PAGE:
In Bree's catering kitchen, Orson's admiring Andrew's pen (and, no, that's not a euphemism, THANK GOD). Andrew got a Mont Blanc pen, which Orson is jealous of (again, NOT a euphemism, although ... with the way this storyline goes, it sort of might as well be). Andrew says he's always wanted a Mont Blanc pen, and Orson guesses he can afford it now with his new raise. Andrew's surprised: "Oh, you heard about that?" Orson says he did, but then Bree storms in and interrupts with actual work. She tells them the Chamber of Commerce called to add forty people to the guest list. Orson's pissed, because he only planned for 100. But Andrew says it's no sweat. Because the Chamber's famous for doing this, he already booked the extras, and since it's last minute, they can get away with charging an additional 30 percent for the changes. Uh, yeah, I'm thinking he's worth that raise. But I think Orson's thinking he's just a bit of a show-off. Andrew leaves, and Bree asks what they'd do without Andrew. Orson agrees, and says he's worth every penny they pay him, then he asks how many pennies that is. She's not telling him, because it's not his business. She'll only say that Andrew moved into a new home, so she gave him a cost-of-living increase. Orson wonders whose cost of living, since he can afford rare wines and fancy pens. Orson's all, "Oh my god, is he making more than me?" She tells him to stop this and says she's not telling, and storms out.
Orson calls someone (bank? accountant?) to find out how much Andrew makes. The guy would be happy to give him the information -- since Orson says he's Bree's business partner -- if he can provide the password. He cannot. The guy even helps him out, saying it's the name of Bree's childhood pet. Orson guesses every stereotypical dog name in the book, from Fluffy to Marmaduke, but he clearly doesn't know it. Orson would like the guy to ask him a different question: her date of birth, Social Security number, or her real hair color. ("Trust me. It's not what you think it is.") But the guy hangs up.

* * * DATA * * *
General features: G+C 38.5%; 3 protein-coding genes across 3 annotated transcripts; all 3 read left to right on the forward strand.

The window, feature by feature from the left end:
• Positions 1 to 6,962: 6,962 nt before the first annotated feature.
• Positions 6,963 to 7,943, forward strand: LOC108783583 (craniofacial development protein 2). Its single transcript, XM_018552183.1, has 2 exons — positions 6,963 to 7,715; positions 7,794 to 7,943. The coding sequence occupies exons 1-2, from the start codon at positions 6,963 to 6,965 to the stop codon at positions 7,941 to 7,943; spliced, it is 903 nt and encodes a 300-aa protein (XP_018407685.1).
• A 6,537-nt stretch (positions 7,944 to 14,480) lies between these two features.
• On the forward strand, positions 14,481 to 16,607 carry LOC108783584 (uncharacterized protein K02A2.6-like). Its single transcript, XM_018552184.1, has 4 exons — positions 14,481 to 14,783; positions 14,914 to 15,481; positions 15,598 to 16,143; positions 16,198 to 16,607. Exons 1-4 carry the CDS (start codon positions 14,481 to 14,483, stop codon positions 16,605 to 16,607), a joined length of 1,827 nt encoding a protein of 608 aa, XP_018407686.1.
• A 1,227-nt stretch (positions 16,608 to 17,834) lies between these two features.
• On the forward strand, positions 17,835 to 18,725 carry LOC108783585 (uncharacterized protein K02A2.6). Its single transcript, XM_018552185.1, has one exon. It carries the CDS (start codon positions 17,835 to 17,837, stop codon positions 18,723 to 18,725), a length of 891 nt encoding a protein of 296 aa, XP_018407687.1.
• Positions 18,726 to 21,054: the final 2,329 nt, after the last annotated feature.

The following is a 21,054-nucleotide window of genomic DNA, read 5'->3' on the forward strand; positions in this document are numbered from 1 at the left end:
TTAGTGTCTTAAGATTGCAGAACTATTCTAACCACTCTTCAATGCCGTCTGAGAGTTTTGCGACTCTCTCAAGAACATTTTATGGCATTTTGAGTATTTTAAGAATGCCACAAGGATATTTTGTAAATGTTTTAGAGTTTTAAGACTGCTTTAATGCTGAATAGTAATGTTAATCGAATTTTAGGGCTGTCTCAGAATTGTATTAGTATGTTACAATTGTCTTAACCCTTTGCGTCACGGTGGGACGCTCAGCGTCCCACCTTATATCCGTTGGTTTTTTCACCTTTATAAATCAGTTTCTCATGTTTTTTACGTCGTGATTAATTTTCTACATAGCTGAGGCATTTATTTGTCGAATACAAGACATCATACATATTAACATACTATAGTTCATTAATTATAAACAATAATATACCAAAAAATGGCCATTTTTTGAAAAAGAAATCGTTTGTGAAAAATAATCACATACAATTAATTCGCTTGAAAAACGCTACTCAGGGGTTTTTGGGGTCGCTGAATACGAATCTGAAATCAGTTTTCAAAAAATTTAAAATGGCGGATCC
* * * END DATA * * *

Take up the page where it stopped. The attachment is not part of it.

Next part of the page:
Lynette comes home, and all the kids are sitting around the kitchen table. She says if they're waiting for dinner, it will be a while. One of the twins tells her they're there because Tom called a family meeting. Lynette tells them she knows what it's about: Tom must have decided to close the restaurant, so she needs them all to be very supportive of him, okay? He walks in right then and Penny blurts out that she loves him. Lynette says, "Not yet." He tells them he'd like to talk about the pizzeria, and Lynette tells him they all support him 100 percent. He says that's good to know, because he just had to let all of their employees go, so now the kids have to be his new wait staff. Everyone looks shocked, and they all look at Lynette like, "The hell?" Parker says no way, and Tom tells them if they do this, Scavo's could start making a profit again. Penny says she's nine, so she's not sure this is even legal. Tom tells her "Happy Birthday," because she's fifteen now. Lynette gets up and they huddle with their backs to the kids. She says she thought he was ready to close the place after their talk, but he says he's not ready. I love the way this scene is shot, because it's a tight close-up on Tom and Lynette, focused on them. But in between their faces are Parker, Porter and Preston, out of focus, but all totally staring at Tom and Lynette. They want to know what their futures hold; is it pizza? Anyway, she tries to talk him out of it, but he reminds her she said she'd support him 100 percent. She says, "That doesn't sound like me." Heh. No, it doesn't, but you did say it. She agrees to go along with it, and goes back to the table and tells the kids that they're all going to support Tom. The kids grumble, and one of the twins tells Lynette that they'll be putting Tom and Lynette in a cheap nursing home 30 years from now when they're old and feeble.